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me were sold, therefore, the Assessing Officer in the assessment proceedings bifurcated the gain arising from the sale of the plots into two parts as per provisions of Section 45 of the Act and assessed the capital gain on the date of conversion of the asset into stock in trade and then profit arising thereafter was assessed as business income. Therefore, it is clear case of furnishing inaccurate particulars of income by the assessee attracting the penal provision U/s 271(1)(c) of the Act. He has relied upon the orders of the authorities below. 6. We have heard the rival submissions as well as the relevant material available on the record. The assessee has raised the legal ground of validity of initiation of proceedings and consequential order passed by the Assessing Officer U/s 271(1)(c) of the Act. We note that in the assessment order, the Assessing Officer, though, recorded its satisfaction for initiating the penalty proceedings, however, except the term this issue is fit for initiating the penalty proceedings , the Assessing Officer has not mentioned whether it is a case of concealment of particulars of income or furnishing inaccurate particulars of income. Similarly, in the no .....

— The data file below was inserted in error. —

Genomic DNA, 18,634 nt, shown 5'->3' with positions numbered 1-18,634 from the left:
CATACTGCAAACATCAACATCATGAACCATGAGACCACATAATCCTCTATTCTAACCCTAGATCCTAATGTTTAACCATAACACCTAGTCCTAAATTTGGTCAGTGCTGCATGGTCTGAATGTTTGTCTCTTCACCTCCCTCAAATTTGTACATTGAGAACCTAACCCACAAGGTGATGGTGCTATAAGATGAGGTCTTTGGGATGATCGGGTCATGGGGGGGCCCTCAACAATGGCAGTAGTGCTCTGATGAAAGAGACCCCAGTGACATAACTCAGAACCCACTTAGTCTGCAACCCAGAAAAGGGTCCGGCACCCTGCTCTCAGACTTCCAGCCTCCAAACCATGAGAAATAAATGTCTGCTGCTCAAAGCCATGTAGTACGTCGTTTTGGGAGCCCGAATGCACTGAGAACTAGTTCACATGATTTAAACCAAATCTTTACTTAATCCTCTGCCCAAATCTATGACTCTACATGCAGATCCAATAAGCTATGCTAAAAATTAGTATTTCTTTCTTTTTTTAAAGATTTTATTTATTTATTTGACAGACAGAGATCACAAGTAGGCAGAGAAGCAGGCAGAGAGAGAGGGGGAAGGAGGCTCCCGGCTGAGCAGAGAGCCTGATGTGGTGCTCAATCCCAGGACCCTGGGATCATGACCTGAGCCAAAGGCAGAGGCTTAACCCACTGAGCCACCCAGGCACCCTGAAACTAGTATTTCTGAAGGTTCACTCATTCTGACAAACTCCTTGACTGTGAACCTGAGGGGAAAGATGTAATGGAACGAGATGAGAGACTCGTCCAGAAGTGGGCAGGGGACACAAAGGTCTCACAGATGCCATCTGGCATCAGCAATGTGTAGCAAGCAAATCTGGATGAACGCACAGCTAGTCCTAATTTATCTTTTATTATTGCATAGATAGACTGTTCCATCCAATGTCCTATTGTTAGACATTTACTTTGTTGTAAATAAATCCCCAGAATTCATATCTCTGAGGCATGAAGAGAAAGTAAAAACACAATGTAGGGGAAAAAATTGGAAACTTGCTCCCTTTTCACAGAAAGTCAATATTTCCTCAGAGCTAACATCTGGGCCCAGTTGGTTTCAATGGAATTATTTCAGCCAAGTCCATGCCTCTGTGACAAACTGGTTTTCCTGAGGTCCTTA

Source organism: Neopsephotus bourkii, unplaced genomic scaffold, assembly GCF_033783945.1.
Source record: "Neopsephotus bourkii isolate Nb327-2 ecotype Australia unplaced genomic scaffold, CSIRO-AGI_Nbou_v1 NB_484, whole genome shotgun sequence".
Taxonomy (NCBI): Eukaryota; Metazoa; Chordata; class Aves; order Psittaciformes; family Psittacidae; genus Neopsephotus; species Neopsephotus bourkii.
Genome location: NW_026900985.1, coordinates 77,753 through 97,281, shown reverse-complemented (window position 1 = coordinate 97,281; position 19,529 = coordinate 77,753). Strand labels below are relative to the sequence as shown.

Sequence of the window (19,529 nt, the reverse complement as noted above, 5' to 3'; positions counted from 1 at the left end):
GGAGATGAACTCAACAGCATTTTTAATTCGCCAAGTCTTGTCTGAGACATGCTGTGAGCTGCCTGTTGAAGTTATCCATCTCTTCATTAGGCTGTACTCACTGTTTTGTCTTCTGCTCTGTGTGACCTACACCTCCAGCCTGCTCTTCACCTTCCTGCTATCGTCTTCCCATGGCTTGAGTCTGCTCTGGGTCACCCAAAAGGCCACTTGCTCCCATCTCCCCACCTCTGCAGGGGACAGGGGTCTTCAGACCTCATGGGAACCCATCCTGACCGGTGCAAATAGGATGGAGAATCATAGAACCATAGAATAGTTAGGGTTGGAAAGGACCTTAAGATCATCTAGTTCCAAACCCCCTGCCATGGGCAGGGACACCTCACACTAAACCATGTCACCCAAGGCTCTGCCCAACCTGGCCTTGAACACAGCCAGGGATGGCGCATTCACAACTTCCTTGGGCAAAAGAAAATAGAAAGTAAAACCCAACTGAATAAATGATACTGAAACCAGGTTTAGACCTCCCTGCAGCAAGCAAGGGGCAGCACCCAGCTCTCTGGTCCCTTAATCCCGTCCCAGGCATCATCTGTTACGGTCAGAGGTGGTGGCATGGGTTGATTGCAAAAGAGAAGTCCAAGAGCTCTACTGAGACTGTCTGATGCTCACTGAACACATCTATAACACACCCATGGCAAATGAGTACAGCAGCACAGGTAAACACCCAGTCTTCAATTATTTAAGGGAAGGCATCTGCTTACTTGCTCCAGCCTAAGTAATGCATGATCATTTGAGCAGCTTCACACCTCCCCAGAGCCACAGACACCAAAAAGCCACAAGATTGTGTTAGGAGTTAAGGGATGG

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is of the initiation of penalty proceedings is not identical with the ground on which the penalty was imposed, the imposition of penalty is not valid. The validity of the order of penalty must be determined with reference to the information, facts and materials in the hands of the authority imposing the penalty at the time the order was passed and further discovery of facts subsequent to the imposition of penalty cannot validate the order of penalty which, when passed, was not sustainable. 61. The Assessing Officer is empowered under the Act to initiate penalty proceedings once he is satisfied in the course of any proceedings that there is concealment of income or furnishing of inaccurate particulars of total income under clause (c). Concealment, furnishing inaccurate particulars of income are different. Thus the Assessing Officer while issuing notice has to come to the conclusion that whether is it a case of concealment of income or is it a case of furnishing of inaccurate particulars. The Apex Court in the case of T. Ashok Pai v. CIT [2007] 292 ITR 11/161 Taxman 340 at page 19 has held that concealment of income and furnishing inaccurate particulars of income carry different conn .....